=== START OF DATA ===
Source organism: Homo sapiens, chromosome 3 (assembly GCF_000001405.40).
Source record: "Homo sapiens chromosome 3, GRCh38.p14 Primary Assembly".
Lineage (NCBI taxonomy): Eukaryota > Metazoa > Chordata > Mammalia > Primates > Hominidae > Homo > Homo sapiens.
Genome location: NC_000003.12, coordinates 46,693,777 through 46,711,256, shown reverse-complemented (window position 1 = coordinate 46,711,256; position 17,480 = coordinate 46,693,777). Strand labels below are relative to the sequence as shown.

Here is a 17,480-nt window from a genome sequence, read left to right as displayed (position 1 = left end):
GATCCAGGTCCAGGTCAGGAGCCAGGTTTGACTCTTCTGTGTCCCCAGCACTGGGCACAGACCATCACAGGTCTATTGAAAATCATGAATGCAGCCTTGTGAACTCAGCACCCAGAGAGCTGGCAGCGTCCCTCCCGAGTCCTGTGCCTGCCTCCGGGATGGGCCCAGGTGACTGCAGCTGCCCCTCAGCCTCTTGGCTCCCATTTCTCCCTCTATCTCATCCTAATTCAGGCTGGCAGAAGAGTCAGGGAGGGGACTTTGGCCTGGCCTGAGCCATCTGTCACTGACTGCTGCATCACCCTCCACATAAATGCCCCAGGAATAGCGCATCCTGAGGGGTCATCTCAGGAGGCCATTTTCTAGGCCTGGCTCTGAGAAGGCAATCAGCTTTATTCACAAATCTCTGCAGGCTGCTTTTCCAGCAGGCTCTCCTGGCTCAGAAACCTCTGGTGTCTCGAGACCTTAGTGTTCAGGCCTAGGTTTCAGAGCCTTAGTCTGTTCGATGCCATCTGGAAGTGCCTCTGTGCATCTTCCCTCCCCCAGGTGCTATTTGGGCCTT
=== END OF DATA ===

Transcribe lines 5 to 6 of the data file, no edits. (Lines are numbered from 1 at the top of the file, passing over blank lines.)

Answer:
Here is a 17,480-nt window from a genome sequence, read left to right as displayed (position 1 = left end):
GATCCAGGTCCAGGTCAGGAGCCAGGTTTGACTCTTCTGTGTCCCCAGCACTGGGCACAGACCATCACAGGTCTATTGAAAATCATGAATGCAGCCTTGTGAACTCAGCACCCAGAGAGCTGGCAGCGTCCCTCCCGAGTCCTGTGCCTGCCTCCGGGATGGGCCCAGGTGACTGCAGCTGCCCCTCAGCCTCTTGGCTCCCATTTCTCCCTCTATCTCATCCTAATTCAGGCTGGCAGAAGAGTCAGGGAGGGGACTTTGGCCTGGCCTGAGCCATCTGTCACTGACTGCTGCATCACCCTCCACATAAATGCCCCAGGAATAGCGCATCCTGAGGGGTCATCTCAGGAGGCCATTTTCTAGGCCTGGCTCTGAGAAGGCAATCAGCTTTATTCACAAATCTCTGCAGGCTGCTTTTCCAGCAGGCTCTCCTGGCTCAGAAACCTCTGGTGTCTCGAGACCTTAGTGTTCAGGCCTAGGTTTCAGAGCCTTAGTCTGTTCGATGCCATCTGGAAGTGCCTCTGTGCATCTTCCCTCCCCCAGGTGCTATTTGGGCCTT